sewing, sewing patterns, vintage clothing

Treasured

McCall’s 4365

People email or call me from time to time, asking if I buy patterns. I do, sometimes. I’m always interested in what people have, and what the story behind them is. It’s very easy to hoard patterns, so I have to be cautious. At one point, I had 40,000+ patterns, but that was when I had a huge workspace. These days, not so much. That being said, I still have patterns in every corner of my office, mostly because I love them so much.

Last week, a lady emailed me saying that her mother had recently passed away, leaving several hundred patterns. The daughter plans to send some to the Vintage Sewing Center and Museum, but postage is very expensive, so she wanted to pass some along locally. We set a time and I went to look. What a sweet lady she is. She had all of the patterns laid out in boxes for me to look at in her garage. She even had a water bottle for me, in case I was thirsty.

The best part of getting patterns from people is hearing the stories associated with them. She said that her mother was a prolific sewist who made all of her clothes. She said that looking through the patterns was a blast from the past, because so many of them were associated with memories from her childhood. She had even found the pattern for her wedding dress in the mix, but she had thankfully pulled it out to keep it for herself. The patterns are a beautiful mix of kids’, women’s, mens and a few other assorted things like toys or home decor. She suggested that I take them home to look at them.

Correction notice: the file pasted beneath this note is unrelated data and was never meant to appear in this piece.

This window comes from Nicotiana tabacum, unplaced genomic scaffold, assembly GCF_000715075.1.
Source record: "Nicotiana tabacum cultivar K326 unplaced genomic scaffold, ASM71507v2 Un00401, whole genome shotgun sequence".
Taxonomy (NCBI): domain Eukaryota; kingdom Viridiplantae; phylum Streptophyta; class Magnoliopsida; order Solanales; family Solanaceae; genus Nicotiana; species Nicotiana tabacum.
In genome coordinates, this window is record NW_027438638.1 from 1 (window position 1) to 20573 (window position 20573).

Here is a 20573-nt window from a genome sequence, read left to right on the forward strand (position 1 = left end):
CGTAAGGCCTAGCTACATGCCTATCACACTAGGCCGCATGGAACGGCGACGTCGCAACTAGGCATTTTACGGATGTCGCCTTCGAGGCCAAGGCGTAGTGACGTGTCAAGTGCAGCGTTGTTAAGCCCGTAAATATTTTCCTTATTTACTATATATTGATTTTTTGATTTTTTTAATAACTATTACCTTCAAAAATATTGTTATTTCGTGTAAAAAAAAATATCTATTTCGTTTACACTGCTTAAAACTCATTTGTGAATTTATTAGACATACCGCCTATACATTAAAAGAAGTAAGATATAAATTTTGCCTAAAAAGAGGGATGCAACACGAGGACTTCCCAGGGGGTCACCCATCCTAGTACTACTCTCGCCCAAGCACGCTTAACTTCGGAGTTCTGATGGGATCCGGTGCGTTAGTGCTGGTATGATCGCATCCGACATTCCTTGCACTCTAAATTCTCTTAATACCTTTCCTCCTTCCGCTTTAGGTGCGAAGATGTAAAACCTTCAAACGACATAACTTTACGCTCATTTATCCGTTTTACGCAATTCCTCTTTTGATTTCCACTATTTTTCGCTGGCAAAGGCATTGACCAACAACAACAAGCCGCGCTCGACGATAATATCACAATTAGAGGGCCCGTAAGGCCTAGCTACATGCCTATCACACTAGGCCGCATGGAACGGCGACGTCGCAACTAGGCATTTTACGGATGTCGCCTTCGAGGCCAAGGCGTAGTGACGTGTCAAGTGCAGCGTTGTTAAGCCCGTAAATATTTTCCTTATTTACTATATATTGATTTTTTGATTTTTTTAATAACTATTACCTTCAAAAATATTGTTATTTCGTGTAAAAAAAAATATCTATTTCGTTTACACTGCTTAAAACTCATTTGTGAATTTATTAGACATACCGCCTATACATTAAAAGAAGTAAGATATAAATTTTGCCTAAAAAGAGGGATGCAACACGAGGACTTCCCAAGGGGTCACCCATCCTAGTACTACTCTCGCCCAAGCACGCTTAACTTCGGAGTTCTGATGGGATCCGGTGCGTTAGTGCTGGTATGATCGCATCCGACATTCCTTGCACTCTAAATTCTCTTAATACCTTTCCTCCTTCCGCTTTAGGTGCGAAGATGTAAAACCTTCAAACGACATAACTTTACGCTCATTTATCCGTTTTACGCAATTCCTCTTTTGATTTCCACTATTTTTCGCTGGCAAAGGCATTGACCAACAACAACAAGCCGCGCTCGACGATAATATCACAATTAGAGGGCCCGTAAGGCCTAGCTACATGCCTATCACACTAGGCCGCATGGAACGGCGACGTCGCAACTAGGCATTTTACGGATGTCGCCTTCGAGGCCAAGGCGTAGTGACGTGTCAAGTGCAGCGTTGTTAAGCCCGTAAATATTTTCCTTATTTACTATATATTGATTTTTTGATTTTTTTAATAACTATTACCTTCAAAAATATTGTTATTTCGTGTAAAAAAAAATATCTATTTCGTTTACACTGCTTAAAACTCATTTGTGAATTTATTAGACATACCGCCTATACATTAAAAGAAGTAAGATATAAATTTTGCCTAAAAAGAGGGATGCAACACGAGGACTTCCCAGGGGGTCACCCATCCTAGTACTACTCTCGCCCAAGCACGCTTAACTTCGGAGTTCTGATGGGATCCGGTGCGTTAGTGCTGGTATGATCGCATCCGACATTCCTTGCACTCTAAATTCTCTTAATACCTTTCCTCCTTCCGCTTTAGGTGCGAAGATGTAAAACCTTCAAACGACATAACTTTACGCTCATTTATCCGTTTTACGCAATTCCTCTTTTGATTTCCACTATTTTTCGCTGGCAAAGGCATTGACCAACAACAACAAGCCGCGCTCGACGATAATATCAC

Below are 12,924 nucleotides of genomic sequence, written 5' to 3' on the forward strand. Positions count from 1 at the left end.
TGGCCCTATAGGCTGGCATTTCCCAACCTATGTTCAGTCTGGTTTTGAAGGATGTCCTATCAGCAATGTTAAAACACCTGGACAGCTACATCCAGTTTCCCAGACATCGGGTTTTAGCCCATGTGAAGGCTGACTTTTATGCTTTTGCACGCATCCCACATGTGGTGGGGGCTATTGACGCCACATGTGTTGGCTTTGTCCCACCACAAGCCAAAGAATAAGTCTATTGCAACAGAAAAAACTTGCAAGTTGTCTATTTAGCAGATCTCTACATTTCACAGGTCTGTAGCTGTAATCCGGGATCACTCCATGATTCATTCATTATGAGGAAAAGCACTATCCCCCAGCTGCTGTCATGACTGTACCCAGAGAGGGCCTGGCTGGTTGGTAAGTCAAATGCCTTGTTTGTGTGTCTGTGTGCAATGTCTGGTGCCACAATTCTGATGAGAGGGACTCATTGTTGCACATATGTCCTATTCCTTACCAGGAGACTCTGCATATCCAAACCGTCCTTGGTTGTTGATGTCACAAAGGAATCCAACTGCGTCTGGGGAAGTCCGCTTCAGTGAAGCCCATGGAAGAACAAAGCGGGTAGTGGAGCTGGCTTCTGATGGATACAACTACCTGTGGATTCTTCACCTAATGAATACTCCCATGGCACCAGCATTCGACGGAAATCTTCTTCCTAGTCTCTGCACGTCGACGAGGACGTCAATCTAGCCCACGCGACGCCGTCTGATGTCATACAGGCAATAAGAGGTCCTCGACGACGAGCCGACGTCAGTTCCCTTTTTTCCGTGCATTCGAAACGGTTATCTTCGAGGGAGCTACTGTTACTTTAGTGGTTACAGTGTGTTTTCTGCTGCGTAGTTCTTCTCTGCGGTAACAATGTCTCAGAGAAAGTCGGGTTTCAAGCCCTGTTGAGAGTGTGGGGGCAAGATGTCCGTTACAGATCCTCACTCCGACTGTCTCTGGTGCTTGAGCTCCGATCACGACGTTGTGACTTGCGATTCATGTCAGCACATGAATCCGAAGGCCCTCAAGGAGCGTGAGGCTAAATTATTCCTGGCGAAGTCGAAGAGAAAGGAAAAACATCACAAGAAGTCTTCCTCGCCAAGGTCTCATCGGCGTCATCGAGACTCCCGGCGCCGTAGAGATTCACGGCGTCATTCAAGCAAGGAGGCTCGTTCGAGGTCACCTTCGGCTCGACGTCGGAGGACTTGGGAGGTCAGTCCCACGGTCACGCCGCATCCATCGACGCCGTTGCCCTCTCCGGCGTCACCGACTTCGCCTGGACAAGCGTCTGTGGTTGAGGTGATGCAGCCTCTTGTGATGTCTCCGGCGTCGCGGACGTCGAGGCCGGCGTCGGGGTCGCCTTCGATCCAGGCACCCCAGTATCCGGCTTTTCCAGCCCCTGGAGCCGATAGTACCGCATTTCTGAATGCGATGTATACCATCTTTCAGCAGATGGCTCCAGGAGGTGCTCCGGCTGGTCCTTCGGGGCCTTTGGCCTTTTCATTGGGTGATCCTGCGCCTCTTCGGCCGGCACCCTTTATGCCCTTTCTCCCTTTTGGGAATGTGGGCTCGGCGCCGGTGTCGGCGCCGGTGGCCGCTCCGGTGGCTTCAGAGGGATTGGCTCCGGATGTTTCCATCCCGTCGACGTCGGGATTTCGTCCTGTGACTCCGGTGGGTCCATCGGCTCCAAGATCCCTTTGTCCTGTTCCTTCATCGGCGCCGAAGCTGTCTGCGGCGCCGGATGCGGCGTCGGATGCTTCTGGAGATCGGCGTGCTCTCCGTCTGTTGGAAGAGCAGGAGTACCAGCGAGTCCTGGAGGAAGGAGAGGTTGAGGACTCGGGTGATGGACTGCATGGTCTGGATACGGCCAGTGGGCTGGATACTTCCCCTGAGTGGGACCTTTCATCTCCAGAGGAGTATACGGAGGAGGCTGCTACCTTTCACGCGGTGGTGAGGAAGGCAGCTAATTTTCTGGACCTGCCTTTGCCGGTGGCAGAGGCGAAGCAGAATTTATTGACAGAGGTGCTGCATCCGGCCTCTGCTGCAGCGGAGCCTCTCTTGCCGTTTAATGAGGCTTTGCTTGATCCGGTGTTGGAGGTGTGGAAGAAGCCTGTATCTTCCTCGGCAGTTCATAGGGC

While I was browsing, she asked “is this you?”. I looked, and she was holding up a newspaper article about my shop, printed in the Indianapolis Star probably fifteen years ago. I told her yes, it was me — my name is different now — and we got talking. Turned out that we had lived in the same neighborhood in Indianapolis, gone to the same church, and she worked at the library we frequented for years. She left about ten years before we got there, but the parallels were crazy. Turned out that her mom had tucked the newspaper article into the boxes of patterns. “I think she wanted you to have them,” she said. I believe her.

So that’s how I ended up coming home with several hundred new-to-me patterns that I will treasure. And this is why I do what I do. I can’t tell you how many people I’ve connected to patterns from their past: their wedding dress pattern, kids patterns that their mom used for them and now they want to make it for their own kids, even one lady’s 1956 prom dress pattern, so she could make it for her granddaughter. I love what I do. I love the stories of where patterns came from, and where they are going, and I love the human connection. They are small pieces of fashion history that are so personal. I treasure them all.

Thank you, Melva. I will be custodian of your treasures until they find the next person who loves them.